Europe Led Across “Bridge to Nowhere”
World Economy

Europe Led Across “Bridge to Nowhere”

Europe is being led across a “bridge to nowhere” by Greece, the governor of Finland’s central bank warned over the weekend.
Erkki Liikanen said the ongoing delay in negotiations between the troubled country and its creditors was putting those countries that have supported it at risk, Yahoo News reported.
The governor, who is also a European Central Bank governing council member, warned that if an agreement continues to be stalled, Greece’s problems will be even greater.
He said: “Countries that have supported Greece have taken a risk towards their own taxpayers. Most people want to have a solution, not just words, which are a bridge to nowhere.
“In late 2014 the Greek economy was moving into a good direction. If this uncertainty continues, the economy will be weak, and the problems will be bigger, so they need to have solutions which make the economy competitive.”
Liikanen also said he believes the country’s budget targets ought to be reduced in order to better reflect its economic performance, but special treatment should not be given, the Telegraph reported.
His comments came after he last week described the situation of his own country’s economy as “grave”.
“The key to resolving the serious problems in the economy lies in structural reforms, fiscal consolidation and improved cost competitiveness,” he said.

 Difficult Compromise
Greek Premier Alexis Tsipras warned Greece on Saturday to prepare for a “difficult compromise” with its EU-IMF creditors as his closest advisors delivered a last-chance proposal to avert a catastrophic default by Athens, AFP reported.
Cash-starved Greece is under huge pressure to strike an agreement to unlock vital bailout funds in the coming days, if not hours, after top eurozone officials turned the screws Friday and said they were preparing the ground for an Athens default.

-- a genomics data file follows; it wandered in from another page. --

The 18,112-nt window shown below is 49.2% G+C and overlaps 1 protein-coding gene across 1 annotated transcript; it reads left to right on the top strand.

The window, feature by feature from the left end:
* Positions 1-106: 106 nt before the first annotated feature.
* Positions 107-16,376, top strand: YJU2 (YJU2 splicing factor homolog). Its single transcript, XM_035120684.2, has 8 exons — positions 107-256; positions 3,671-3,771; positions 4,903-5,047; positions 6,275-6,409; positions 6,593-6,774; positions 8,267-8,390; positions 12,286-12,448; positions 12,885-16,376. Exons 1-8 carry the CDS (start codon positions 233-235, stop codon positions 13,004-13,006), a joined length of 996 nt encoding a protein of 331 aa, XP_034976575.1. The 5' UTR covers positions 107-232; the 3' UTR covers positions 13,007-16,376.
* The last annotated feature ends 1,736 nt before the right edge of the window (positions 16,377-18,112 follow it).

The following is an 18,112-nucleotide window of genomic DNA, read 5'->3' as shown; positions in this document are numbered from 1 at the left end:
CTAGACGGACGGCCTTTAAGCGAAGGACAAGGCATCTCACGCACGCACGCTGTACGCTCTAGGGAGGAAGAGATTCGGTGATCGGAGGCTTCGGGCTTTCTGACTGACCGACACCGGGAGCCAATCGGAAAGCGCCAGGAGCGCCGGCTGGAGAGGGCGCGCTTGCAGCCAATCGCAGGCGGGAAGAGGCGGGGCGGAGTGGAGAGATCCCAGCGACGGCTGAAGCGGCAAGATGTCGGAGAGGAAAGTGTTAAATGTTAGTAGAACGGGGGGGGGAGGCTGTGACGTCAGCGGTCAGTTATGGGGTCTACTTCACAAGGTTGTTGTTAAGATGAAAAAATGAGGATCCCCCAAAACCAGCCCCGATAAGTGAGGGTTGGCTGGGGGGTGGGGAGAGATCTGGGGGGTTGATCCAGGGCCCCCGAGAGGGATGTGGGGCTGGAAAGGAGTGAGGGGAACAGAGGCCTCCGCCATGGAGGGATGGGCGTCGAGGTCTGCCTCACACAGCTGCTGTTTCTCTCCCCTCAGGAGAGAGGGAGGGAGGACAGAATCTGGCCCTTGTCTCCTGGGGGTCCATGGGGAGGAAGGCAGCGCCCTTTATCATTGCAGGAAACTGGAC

The Tsipras envoys brought his latest bid to end a five-month standoff with the EU and IMF, who are demanding tough reforms in exchange for giving Athens €7.2 billion  ($8.1 billion) still remaining in its international rescue package.
“If we arrive at a viable accord, even if it is a difficult compromise, we will take up the challenge because our only criteria is to get out of the crisis,” Tsipras was quoted as telling Greek officials late Friday in a government statement.
Whatever needs to be done “needs to be done quickly”, deputy finance minister Dimitris Mardas told Skai TV in Athens. He predicted there would be a deal.
Across the table from the Greeks were the three institutions responsible for overseeing their bailout, the second since 2010: the EU’s Commission, the European Central Bank and the International Monetary Fund. The latter are the most pro-austerity of Greece’s creditors.
A German media report said “tensions” had arisen between the European Commission and the IMF in recent days.
Citing a “negotiator” as its source, the Frankfurter Allgemeine Zeitung said in its Sunday edition that the IMF had “torpedoed” a recent attempt by EC President Jean-Claude Juncker to offer Athens a compromise deal.
The proposal would reportedly have allowed Athens to postpone some €400 million in pension cuts in return for making similar savings on military spending.

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